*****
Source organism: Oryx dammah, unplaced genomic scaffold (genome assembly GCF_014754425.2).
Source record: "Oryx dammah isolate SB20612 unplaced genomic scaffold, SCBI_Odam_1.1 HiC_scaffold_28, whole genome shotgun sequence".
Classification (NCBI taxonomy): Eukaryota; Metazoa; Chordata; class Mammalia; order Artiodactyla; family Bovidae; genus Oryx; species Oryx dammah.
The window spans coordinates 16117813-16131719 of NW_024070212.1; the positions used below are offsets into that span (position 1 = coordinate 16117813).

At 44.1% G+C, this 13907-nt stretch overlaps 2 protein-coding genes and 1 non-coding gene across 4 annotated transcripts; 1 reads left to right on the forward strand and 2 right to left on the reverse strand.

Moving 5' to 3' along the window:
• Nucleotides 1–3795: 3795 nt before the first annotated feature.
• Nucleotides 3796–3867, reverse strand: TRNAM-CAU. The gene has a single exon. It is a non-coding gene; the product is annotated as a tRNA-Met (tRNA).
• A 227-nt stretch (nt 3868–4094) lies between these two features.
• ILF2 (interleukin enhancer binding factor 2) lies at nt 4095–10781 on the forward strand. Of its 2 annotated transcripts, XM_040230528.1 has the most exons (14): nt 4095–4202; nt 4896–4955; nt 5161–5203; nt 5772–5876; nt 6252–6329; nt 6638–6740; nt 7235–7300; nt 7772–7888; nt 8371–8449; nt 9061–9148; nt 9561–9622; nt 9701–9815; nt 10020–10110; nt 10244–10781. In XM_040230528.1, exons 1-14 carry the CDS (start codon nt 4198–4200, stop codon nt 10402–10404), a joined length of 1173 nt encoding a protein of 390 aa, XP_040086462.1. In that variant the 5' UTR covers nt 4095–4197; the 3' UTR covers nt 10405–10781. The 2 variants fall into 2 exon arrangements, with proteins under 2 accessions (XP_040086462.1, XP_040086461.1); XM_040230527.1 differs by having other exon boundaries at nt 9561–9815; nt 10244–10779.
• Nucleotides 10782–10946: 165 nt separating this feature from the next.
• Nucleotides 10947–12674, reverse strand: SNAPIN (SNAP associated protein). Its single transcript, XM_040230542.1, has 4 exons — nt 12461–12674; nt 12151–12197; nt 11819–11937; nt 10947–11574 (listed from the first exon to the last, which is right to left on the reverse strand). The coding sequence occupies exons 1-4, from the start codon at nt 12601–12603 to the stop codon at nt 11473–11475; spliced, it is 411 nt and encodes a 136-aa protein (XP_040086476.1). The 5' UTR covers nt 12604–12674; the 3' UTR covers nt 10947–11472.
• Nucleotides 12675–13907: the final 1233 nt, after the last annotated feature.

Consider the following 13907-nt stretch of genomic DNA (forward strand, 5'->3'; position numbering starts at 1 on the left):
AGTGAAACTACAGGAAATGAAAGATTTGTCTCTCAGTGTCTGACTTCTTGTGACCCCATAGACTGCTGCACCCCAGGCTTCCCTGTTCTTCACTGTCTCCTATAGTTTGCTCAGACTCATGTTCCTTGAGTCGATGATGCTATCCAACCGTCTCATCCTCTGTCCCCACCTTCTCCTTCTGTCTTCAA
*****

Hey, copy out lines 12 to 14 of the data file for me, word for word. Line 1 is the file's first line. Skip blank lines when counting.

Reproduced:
• Nucleotides 10947–12674, reverse strand: SNAPIN (SNAP associated protein). Its single transcript, XM_040230542.1, has 4 exons — nt 12461–12674; nt 12151–12197; nt 11819–11937; nt 10947–11574 (listed from the first exon to the last, which is right to left on the reverse strand). The coding sequence occupies exons 1-4, from the start codon at nt 12601–12603 to the stop codon at nt 11473–11475; spliced, it is 411 nt and encodes a 136-aa protein (XP_040086476.1). The 5' UTR covers nt 12604–12674; the 3' UTR covers nt 10947–11472.
• Nucleotides 12675–13907: the final 1233 nt, after the last annotated feature.

Consider the following 13907-nt stretch of genomic DNA (forward strand, 5'->3'; position numbering starts at 1 on the left):